An underlying disorder, that impacts one's ability to form a lasting relationship, due to specific breakdown in the standard phases of courtship.
A 'theoretical construct' within the field of Sexology, it was first proposed by Kurt Freund.
Basically it is perceived that there are four major phases, in the courtship procedure.
The search phase, where one looks for and appraises others for possible sexual relations.
Non Touching Interaction, which usually refers to smiling, engaging in conversation.
Tactile (touching) Interaction. This refers to hugs, kissing and some light petting. Foreplay in a restrained form.
Intercourse which is the culmination of the courtship ritual.
It is theorized, that during any of these phases, something goes out of kilter, to the point where what is considered abnormal, appears to be normal for that person.
This is also to the exclusion of the other basic rituals or becomes more important, than completing the various phases.
Practice (Associated Acts):
Voyeurism shows up as a disturbance, or break, within the search phase of the courtship ritual.
A break in the non touching phase, can show up as Exhibitionism, or Telephone Scatologia [ the making of obscene phone calls ]
A disorder within the third phase, the touching phase, can show up as Toucherism. (more commonly referred to as Frotteurism, which is the unwanted rubbing up against another.)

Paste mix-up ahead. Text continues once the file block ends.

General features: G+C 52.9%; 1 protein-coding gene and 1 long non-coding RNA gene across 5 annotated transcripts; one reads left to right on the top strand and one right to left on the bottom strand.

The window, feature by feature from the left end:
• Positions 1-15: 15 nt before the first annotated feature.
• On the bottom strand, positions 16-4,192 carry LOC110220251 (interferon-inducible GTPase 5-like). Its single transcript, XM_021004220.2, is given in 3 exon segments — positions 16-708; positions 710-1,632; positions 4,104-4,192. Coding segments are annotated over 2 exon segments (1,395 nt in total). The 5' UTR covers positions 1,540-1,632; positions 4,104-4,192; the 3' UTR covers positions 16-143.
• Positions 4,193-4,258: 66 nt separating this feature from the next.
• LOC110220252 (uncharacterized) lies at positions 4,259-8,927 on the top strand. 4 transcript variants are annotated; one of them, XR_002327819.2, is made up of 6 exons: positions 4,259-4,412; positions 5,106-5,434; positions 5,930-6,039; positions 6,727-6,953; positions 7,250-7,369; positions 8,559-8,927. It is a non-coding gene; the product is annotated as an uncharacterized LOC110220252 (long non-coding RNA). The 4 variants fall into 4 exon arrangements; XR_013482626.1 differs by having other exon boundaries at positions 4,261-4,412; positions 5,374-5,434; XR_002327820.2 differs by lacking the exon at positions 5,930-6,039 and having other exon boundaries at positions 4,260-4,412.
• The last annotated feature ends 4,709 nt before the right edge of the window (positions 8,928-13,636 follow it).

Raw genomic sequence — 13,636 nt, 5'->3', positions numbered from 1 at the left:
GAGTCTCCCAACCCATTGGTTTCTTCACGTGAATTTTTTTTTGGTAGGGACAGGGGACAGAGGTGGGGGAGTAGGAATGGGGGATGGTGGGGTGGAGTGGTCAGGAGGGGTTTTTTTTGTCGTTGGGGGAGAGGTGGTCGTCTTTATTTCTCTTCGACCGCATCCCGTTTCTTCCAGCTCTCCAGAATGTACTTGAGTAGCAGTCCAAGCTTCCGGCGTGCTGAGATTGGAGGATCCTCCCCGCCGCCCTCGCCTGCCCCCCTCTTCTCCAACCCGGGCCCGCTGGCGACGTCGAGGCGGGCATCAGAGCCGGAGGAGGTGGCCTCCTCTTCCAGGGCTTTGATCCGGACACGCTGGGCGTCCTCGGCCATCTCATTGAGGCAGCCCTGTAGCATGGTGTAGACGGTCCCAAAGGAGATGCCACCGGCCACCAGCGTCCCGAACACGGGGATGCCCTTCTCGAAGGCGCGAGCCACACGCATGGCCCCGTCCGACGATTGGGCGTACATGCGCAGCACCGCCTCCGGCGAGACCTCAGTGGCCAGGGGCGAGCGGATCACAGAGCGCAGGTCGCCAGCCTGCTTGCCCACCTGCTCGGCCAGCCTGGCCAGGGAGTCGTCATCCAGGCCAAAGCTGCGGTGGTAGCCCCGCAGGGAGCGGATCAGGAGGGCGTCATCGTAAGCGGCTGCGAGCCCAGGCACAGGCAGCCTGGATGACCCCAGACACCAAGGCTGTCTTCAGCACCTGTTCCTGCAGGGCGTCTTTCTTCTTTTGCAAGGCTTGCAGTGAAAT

The absence of the earlier stages, would show up generally as Biastophilia, which in more common terms is Rape.
Social standards may play a part in either masking the symptoms, or in enabling them such as Mardi Gras celebration, that encourage a great deal of contact.
Certain dance crazes can also be considered as helping to mask some of the related Paraphilias.
It is thought that these Paraphilias occur, at times, together and thus the Courtship Disorder provides the inference of an underlying cause, or malady.
The theory deals specifically with a presumed underlying issue, for the male of the species, mankind.
Instead of dealing with each shown Paraphilia as a single problem, or as multiple problems, if the patient exhibits multiple symptoms, the theory contends that all of the exhibited Paraphilias are part of one underlying disorder.